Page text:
This article will be helpful because it makes it easier to understand the different ways in which the Chinese Internet is censored. There are many links to sites that Chinese netizens use that we can analyse and discuss, as well as links to departments that are in charge of Propaganda, Censorship and further research on the topic. There are also a variety of case studies that we can look at as examples, especially the topic of “Grass Mud Horse” which was an internet sensation and represented information that couldn’t be discussed in the mainstream media.
1. Fitzgerald, R , 2011, ‘Let us stop pussyfooting around our censorship laws’, The Australian, February 12.
This article states that Australian politicians are treating its public like children. The author believes that our Government’s actions towards censoring material such as X-rated videos and R18+ video games do not reflect the wants of the general Australian public. He believes that the current Classification Act is skewed towards religious and right-wing groups and is not an accurate reflection of the morality of the Australian Public. He also states that Americans have freedom of speech as part of their Constitution, and that the reason we don’t have the litigation for freedom of speech is because we don’t have a bill of rights for it. The author uses case studies and statistics to illustrate his point of the views of the Australian public being in favour for certain things the government wants blocked.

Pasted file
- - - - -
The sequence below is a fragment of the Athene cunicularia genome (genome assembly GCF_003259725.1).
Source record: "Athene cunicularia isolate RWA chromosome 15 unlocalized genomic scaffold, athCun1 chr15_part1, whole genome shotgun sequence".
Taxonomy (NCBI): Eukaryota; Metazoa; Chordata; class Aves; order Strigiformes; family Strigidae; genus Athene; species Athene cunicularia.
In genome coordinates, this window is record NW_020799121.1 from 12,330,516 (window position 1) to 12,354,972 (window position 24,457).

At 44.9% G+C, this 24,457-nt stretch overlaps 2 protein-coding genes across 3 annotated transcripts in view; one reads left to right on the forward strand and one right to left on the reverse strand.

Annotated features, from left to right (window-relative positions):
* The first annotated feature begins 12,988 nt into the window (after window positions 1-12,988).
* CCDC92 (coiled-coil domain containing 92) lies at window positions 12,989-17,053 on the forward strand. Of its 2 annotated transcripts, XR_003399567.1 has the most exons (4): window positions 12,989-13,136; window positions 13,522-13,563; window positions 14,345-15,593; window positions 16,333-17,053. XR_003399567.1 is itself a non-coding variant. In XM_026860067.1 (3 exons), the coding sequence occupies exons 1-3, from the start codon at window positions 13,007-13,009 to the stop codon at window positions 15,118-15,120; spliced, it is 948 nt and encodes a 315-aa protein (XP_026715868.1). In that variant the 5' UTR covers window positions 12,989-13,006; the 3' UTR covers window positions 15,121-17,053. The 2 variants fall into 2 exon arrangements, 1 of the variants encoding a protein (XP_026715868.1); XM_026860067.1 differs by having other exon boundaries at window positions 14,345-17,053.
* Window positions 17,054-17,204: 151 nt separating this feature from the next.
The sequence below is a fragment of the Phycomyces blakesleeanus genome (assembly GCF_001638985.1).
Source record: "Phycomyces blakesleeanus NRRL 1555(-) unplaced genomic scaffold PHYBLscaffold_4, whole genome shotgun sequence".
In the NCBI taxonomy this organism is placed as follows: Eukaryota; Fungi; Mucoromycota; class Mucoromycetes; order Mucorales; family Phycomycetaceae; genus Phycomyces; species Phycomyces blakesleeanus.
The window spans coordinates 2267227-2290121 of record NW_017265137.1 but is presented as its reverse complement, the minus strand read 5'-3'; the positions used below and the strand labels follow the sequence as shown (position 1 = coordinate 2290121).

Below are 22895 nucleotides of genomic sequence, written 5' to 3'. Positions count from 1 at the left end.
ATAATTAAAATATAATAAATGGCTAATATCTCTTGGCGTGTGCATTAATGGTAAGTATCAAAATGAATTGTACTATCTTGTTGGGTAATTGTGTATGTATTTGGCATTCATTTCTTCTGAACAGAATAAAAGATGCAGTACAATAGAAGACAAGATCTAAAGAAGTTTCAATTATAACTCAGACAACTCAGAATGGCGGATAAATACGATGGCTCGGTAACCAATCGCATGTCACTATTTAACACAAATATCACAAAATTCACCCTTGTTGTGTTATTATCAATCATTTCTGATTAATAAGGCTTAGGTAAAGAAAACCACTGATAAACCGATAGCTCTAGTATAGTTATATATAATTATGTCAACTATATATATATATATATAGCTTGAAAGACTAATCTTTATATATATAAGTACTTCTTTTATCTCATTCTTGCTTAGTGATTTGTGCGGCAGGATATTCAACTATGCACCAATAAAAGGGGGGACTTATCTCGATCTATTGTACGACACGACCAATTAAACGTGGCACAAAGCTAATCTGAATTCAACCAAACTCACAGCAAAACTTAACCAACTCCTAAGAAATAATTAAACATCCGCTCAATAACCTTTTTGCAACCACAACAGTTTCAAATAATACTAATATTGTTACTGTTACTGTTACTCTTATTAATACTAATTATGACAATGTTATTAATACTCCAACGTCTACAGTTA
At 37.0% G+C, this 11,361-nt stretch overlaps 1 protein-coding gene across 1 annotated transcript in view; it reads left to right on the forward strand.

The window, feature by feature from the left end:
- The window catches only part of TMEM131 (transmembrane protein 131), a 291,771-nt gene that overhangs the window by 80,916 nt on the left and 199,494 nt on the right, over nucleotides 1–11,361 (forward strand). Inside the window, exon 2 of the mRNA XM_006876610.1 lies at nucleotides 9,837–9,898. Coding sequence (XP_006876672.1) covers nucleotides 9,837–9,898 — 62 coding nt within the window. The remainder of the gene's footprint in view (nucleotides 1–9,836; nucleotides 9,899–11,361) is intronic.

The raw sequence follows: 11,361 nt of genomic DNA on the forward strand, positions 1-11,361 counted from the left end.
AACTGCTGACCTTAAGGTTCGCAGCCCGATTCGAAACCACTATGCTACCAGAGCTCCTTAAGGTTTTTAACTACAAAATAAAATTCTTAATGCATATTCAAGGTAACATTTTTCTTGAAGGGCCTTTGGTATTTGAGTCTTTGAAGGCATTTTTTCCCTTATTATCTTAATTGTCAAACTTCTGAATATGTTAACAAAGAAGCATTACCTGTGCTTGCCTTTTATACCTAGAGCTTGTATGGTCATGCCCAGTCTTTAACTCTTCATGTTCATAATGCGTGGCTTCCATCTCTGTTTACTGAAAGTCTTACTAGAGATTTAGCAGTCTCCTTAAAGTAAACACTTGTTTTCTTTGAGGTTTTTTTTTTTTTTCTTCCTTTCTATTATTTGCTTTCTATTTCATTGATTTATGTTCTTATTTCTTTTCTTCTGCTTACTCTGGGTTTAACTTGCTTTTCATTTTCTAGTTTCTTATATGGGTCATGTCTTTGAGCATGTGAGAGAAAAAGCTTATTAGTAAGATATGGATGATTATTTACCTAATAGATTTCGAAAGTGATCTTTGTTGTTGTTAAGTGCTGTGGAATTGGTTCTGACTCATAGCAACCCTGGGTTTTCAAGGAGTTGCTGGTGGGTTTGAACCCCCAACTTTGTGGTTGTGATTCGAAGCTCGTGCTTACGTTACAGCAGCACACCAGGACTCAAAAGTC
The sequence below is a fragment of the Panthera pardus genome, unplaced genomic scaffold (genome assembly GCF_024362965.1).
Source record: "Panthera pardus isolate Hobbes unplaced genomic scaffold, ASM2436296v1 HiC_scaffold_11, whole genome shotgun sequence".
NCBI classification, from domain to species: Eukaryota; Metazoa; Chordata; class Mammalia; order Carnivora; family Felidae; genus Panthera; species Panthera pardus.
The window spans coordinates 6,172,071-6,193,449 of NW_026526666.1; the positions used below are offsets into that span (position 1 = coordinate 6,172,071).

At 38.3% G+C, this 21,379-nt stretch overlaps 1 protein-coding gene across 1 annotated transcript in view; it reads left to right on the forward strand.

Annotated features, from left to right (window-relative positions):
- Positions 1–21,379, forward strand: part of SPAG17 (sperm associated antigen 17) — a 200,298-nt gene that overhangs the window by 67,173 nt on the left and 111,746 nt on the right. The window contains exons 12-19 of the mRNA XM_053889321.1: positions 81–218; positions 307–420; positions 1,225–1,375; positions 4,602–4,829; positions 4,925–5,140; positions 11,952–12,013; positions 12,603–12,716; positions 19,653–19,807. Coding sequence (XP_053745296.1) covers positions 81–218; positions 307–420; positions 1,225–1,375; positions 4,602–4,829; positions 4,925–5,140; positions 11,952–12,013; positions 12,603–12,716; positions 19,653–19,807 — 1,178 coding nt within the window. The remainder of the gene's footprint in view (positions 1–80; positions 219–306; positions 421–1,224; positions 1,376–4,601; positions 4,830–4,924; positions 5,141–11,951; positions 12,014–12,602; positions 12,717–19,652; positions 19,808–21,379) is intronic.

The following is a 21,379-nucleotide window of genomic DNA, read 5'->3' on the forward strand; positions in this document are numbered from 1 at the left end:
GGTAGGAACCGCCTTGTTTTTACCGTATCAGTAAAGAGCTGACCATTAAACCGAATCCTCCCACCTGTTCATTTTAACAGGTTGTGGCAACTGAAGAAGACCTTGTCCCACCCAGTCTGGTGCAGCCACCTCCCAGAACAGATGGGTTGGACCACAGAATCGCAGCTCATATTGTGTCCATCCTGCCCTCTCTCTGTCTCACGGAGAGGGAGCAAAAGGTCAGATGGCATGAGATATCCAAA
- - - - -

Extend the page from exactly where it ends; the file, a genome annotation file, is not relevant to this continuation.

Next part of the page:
This article is aimed at the general Australian public, especially those who are angered by the actions of the Government in relation to censorship of content that would deem morally acceptable in other Western countries.
This article is useful as it covers the issues that are surrounding Australian censorship laws and the morality of the public. It has useful links to classification acts and people of interest who we can conduct further research on.
2. Turley, J , 2012, ‘Shut up and play nice: How the Western world is limiting free speech’ The Washington Post, 12 October.
This article is an opinion piece expressing the idea that freedom of speech is dying in the Western civilization due to people being afraid to express their opinions for fear that they will offend. He states that modern society cannot tolerate intolerance, even though free speech is often about challenging social values. He believes people are focusing too much on the possible reactions to speech. He also lists four ‘rationales’ that threaten free speech; the idea that speech is blasphemous, hateful, discriminatory and deceitful.
This article is addressing citizens of the Western world, telling them how free speech is dying. It is also addressing Government officials and people interested in media and censorship laws in Western culture. He uses case studies to show how people expressing their opinions have been met with fines or even incarceration.
This article is useful to our research because it covers the area of censorship in Western Culture. It lists some case studies we can do further research in and provides an alternate opinion of free speech and censorship.